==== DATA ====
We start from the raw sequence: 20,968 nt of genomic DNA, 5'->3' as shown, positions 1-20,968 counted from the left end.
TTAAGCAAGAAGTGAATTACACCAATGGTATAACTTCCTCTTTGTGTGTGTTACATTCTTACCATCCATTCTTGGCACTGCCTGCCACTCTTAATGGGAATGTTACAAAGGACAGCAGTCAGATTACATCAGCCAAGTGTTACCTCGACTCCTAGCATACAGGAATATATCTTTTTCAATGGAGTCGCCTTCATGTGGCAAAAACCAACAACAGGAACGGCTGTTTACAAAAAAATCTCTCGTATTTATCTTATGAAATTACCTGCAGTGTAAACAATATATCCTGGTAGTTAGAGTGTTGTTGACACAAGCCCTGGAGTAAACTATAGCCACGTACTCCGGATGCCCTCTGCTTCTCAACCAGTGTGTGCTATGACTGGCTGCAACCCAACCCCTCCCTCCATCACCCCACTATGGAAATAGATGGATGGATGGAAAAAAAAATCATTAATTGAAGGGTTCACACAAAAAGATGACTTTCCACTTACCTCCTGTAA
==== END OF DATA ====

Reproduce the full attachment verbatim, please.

We start from the raw sequence: 20,968 nt of genomic DNA, 5'->3' as shown, positions 1-20,968 counted from the left end.
TTAAGCAAGAAGTGAATTACACCAATGGTATAACTTCCTCTTTGTGTGTGTTACATTCTTACCATCCATTCTTGGCACTGCCTGCCACTCTTAATGGGAATGTTACAAAGGACAGCAGTCAGATTACATCAGCCAAGTGTTACCTCGACTCCTAGCATACAGGAATATATCTTTTTCAATGGAGTCGCCTTCATGTGGCAAAAACCAACAACAGGAACGGCTGTTTACAAAAAAATCTCTCGTATTTATCTTATGAAATTACCTGCAGTGTAAACAATATATCCTGGTAGTTAGAGTGTTGTTGACACAAGCCCTGGAGTAAACTATAGCCACGTACTCCGGATGCCCTCTGCTTCTCAACCAGTGTGTGCTATGACTGGCTGCAACCCAACCCCTCCCTCCATCACCCCACTATGGAAATAGATGGATGGATGGAAAAAAAAATCATTAATTGAAGGGTTCACACAAAAAGATGACTTTCCACTTACCTCCTGTAA